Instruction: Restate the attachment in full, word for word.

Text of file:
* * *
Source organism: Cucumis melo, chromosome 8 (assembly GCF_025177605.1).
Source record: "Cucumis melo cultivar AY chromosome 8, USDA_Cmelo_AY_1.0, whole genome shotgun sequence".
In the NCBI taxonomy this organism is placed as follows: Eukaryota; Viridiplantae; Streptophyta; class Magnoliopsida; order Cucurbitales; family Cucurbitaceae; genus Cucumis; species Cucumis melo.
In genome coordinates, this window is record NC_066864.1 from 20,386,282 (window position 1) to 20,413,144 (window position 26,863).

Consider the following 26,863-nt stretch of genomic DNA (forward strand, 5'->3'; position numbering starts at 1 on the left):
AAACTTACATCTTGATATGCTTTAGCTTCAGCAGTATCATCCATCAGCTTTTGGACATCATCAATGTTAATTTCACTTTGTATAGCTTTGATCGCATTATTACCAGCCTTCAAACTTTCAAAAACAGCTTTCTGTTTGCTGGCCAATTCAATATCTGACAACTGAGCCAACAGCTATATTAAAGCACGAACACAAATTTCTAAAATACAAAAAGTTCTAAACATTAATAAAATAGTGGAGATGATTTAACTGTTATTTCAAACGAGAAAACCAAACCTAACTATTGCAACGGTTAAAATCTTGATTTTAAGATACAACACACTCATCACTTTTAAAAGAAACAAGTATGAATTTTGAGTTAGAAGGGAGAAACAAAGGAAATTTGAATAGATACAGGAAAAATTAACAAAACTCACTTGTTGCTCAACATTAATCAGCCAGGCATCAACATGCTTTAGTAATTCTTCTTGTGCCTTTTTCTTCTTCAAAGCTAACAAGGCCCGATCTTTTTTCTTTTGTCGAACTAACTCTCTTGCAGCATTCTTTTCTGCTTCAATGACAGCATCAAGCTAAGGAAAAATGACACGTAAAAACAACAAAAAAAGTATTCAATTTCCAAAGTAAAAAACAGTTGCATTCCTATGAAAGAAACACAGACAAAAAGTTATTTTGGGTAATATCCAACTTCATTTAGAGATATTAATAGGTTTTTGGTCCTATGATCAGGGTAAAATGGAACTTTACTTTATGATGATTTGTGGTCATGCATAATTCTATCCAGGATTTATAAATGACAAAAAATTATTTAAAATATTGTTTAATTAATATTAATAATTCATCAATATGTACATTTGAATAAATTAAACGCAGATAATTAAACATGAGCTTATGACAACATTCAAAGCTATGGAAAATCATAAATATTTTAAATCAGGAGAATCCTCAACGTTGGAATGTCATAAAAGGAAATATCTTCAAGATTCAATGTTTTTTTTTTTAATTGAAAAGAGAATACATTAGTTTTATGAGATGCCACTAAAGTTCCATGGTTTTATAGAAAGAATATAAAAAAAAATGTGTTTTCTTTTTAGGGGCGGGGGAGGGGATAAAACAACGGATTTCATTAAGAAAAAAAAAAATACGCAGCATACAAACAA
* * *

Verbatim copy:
Source organism: Cucumis melo, chromosome 8 (assembly GCF_025177605.1).
Source record: "Cucumis melo cultivar AY chromosome 8, USDA_Cmelo_AY_1.0, whole genome shotgun sequence".
In the NCBI taxonomy this organism is placed as follows: Eukaryota; Viridiplantae; Streptophyta; class Magnoliopsida; order Cucurbitales; family Cucurbitaceae; genus Cucumis; species Cucumis melo.
In genome coordinates, this window is record NC_066864.1 from 20,386,282 (window position 1) to 20,413,144 (window position 26,863).

Consider the following 26,863-nt stretch of genomic DNA (forward strand, 5'->3'; position numbering starts at 1 on the left):
AAACTTACATCTTGATATGCTTTAGCTTCAGCAGTATCATCCATCAGCTTTTGGACATCATCAATGTTAATTTCACTTTGTATAGCTTTGATCGCATTATTACCAGCCTTCAAACTTTCAAAAACAGCTTTCTGTTTGCTGGCCAATTCAATATCTGACAACTGAGCCAACAGCTATATTAAAGCACGAACACAAATTTCTAAAATACAAAAAGTTCTAAACATTAATAAAATAGTGGAGATGATTTAACTGTTATTTCAAACGAGAAAACCAAACCTAACTATTGCAACGGTTAAAATCTTGATTTTAAGATACAACACACTCATCACTTTTAAAAGAAACAAGTATGAATTTTGAGTTAGAAGGGAGAAACAAAGGAAATTTGAATAGATACAGGAAAAATTAACAAAACTCACTTGTTGCTCAACATTAATCAGCCAGGCATCAACATGCTTTAGTAATTCTTCTTGTGCCTTTTTCTTCTTCAAAGCTAACAAGGCCCGATCTTTTTTCTTTTGTCGAACTAACTCTCTTGCAGCATTCTTTTCTGCTTCAATGACAGCATCAAGCTAAGGAAAAATGACACGTAAAAACAACAAAAAAAGTATTCAATTTCCAAAGTAAAAAACAGTTGCATTCCTATGAAAGAAACACAGACAAAAAGTTATTTTGGGTAATATCCAACTTCATTTAGAGATATTAATAGGTTTTTGGTCCTATGATCAGGGTAAAATGGAACTTTACTTTATGATGATTTGTGGTCATGCATAATTCTATCCAGGATTTATAAATGACAAAAAATTATTTAAAATATTGTTTAATTAATATTAATAATTCATCAATATGTACATTTGAATAAATTAAACGCAGATAATTAAACATGAGCTTATGACAACATTCAAAGCTATGGAAAATCATAAATATTTTAAATCAGGAGAATCCTCAACGTTGGAATGTCATAAAAGGAAATATCTTCAAGATTCAATGTTTTTTTTTTTAATTGAAAAGAGAATACATTAGTTTTATGAGATGCCACTAAAGTTCCATGGTTTTATAGAAAGAATATAAAAAAAAATGTGTTTTCTTTTTAGGGGCGGGGGAGGGGATAAAACAACGGATTTCATTAAGAAAAAAAAAAATACGCAGCATACAAACAA